Having established one of the greatest empires in Asian and World history, Chandragupta decided to renounce it all and spend the end of his life as a Jain monk, or so says the Jain legend. His son Bindusara inherited an empire that stretched from Persia to Bengal and Bindusara probably has one of history’s oddest origin stories. According to Buddhist legend, one of Chandragupta’s swivels was 7 days away from giving birth. Alongside this event, Chanakya had kindly been putting small amounts of poison in Chandragupta’s food. So that he would develop a tolerance. Chandragupta, unaware of this, shares some of his meal with his wife. Just as she put food in her mouth, Chanakya entered the room and saw that disaster was happening.
Knowing that she would die Chanakya without missing a beat, chops off her head and performs an emergency C-Section to save the heir. Proving to the world that Chanakya is clearly the most metal advisor of all time. Child in hand Chanakya notices that it needs a few more days of cooking and so he slaughters a goat every day and places the child inside of it for 7 days. The child is then “born” and named Bindusarathe word for spotted because he was covered in spots of goat’s blood. Now that story is almost completely irrelevant to the tale at hand. But I couldn’t let you continue to exist not knowing it.
Like many Indian emperors and goats, Bindusara (Bindusara) has many different children and many different women.
Among them was Ashoka. We are told that his mother was not very high on the imperial food chain and so Ashoka, one of the youngest of around 100 brothers, wasn’t paid any special attention. The fact that he had a weird pumpkin head, a fiery temper, and some strange skin disease didn’t warm his father much too him either. But as a son of the Emperor, he received a princely education and soon stood out amongst his brothers. Bindusara had no time for this exceptional son of his.
He had already decided that his son Sushima was to be his heir and competition was not welcome. Ashoka was sent away to put down rebellions the fringes of the Empire in order to keep him away from the court so he couldn’t build connections with scheming ministers. After excelling at crushing revolts, Ashoka was stationed as governor of Ujjain, far from the Imperial Capital at Paliputra.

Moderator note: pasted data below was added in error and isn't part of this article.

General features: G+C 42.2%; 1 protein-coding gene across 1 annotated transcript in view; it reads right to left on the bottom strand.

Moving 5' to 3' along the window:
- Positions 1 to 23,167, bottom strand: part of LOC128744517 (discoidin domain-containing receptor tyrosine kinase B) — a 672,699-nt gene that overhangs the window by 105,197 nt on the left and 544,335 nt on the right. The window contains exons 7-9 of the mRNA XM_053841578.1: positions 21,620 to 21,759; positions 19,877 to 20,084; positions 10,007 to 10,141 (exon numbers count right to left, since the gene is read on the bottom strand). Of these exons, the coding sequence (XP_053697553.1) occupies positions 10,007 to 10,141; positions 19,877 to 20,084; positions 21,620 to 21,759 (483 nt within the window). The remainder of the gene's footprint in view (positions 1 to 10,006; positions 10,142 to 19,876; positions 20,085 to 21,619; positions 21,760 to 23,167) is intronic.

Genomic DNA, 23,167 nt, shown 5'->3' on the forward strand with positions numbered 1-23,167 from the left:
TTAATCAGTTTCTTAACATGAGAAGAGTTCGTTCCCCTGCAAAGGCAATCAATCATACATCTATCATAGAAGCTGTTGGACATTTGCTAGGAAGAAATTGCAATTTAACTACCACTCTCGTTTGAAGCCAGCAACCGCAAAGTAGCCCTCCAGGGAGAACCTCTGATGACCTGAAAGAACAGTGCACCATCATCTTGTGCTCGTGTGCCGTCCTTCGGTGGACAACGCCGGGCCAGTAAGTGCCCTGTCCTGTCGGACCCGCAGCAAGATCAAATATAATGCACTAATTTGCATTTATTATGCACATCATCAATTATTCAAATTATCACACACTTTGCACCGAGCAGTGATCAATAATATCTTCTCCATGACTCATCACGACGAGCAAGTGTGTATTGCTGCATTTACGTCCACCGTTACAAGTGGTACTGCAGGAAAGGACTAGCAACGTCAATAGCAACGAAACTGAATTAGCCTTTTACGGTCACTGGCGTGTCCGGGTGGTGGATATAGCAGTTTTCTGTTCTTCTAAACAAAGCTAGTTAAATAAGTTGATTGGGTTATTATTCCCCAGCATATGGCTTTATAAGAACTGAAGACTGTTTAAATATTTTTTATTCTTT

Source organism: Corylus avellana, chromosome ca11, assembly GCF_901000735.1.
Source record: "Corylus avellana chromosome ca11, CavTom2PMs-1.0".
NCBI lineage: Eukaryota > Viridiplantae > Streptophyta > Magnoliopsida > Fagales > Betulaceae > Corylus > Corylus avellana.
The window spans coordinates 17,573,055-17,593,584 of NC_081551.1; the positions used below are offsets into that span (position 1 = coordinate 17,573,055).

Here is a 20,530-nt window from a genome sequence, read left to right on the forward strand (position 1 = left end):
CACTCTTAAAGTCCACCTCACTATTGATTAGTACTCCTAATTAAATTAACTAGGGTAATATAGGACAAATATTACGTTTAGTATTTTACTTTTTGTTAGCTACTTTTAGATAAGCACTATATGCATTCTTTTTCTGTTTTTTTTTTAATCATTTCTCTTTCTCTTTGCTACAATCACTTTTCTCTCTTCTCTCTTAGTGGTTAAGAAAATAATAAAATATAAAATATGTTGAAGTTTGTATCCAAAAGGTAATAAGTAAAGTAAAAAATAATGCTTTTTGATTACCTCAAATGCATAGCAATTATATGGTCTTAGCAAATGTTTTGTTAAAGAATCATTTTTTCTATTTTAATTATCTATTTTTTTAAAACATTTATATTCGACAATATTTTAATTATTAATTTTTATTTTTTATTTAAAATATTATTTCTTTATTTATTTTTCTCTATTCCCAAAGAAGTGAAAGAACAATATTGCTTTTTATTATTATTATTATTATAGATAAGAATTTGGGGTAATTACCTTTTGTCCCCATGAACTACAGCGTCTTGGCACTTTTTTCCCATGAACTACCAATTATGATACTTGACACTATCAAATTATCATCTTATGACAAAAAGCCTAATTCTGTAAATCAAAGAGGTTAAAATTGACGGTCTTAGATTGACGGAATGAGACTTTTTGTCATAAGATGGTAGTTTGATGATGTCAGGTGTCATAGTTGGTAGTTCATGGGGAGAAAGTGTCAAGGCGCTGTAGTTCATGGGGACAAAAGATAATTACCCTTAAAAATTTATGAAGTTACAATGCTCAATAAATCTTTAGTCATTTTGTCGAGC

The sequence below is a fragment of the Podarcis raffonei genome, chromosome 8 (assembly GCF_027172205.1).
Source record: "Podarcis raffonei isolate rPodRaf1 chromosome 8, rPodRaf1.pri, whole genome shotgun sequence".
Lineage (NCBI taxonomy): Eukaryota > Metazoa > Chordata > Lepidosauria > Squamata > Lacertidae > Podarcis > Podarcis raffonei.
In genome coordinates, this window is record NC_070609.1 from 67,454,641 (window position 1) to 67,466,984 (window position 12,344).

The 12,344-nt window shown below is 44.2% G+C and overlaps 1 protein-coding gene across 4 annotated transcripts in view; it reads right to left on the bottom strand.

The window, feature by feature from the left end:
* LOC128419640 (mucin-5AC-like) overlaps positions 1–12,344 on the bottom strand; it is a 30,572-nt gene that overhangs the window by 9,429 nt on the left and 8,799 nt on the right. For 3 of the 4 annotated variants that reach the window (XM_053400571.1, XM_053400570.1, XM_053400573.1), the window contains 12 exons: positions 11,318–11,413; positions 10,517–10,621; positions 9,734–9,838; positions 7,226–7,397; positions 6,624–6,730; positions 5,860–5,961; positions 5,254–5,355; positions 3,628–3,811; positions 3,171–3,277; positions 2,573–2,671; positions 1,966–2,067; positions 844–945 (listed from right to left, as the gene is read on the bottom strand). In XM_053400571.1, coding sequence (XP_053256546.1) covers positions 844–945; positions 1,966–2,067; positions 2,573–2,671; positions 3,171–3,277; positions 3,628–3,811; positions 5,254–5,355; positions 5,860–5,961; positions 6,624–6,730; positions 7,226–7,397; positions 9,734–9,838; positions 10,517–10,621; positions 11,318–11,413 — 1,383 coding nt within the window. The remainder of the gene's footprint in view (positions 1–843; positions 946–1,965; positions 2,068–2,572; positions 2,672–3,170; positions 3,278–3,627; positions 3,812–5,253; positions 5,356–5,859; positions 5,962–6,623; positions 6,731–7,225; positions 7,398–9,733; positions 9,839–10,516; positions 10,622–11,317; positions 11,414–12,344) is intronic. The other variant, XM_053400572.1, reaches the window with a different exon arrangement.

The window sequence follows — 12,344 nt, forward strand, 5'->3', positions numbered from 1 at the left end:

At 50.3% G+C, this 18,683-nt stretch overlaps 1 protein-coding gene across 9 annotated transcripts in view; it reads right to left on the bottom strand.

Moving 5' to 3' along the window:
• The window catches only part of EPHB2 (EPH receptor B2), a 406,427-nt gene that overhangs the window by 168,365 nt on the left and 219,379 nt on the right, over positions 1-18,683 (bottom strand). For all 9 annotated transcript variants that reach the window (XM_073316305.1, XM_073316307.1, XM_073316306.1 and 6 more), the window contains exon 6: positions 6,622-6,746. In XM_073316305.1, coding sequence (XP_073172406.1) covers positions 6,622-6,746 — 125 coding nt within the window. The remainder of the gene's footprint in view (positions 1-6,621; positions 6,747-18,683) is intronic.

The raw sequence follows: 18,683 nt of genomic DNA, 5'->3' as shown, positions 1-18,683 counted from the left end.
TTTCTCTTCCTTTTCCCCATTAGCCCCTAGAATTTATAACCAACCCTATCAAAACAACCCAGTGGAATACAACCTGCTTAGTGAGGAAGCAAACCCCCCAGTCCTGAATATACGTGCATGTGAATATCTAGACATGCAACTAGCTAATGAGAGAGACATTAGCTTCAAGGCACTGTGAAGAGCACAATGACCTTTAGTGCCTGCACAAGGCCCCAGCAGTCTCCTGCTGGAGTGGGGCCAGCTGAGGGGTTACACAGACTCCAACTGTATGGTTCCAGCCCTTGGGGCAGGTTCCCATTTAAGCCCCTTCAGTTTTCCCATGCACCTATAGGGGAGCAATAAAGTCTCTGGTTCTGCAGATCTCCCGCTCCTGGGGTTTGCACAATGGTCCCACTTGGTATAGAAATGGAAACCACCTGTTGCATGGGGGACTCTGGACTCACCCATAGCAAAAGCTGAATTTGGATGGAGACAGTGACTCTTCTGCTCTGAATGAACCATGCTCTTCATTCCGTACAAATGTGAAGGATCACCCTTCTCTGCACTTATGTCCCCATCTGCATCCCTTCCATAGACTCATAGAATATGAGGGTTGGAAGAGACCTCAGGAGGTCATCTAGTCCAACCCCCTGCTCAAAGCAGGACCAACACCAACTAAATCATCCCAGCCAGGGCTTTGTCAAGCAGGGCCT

These efforts to stunt his son’s promise proved fruitless, as on Bindusara’s death in 272 BC Ashoka rushed to the capital and seized the throne for himself and won the support of his father’s ministers who found Sushima to be too disrespectful. Sushma, deprived of his royal inheritance and disliked by the men that once served his father soon faced the wrath of Ashoka. He was burned alive in a pit of coals. This may be a myth, but what we know for certain is that a bloody civil war kicked off as Ashoka slaughtered all remaining claimants to the throne in a violent 4 years of chaos.
His shrewdness and ruthlessness won him an Empire and he crowned himself in 269 BC. All dissent was crushed, opposition swept aside, and rebels imprisoned all of which earned him the name Ashoka the Fierce. Even though he ruled the largest Empire in Indian history, Ashoka grew frustrated at the existence of an independent kingdom just south of his capital, the Kingdom of Kalinga. God, that’s a fun name to say. Kalinga was a prosperous state with far-reaching trade connections, rich ports, and a strong navy. This alongside the fact that even his brilliant grandfather, Chandragupta, could not conquer it, made Kalinga an irresistible prize for Ashoka the Fierce.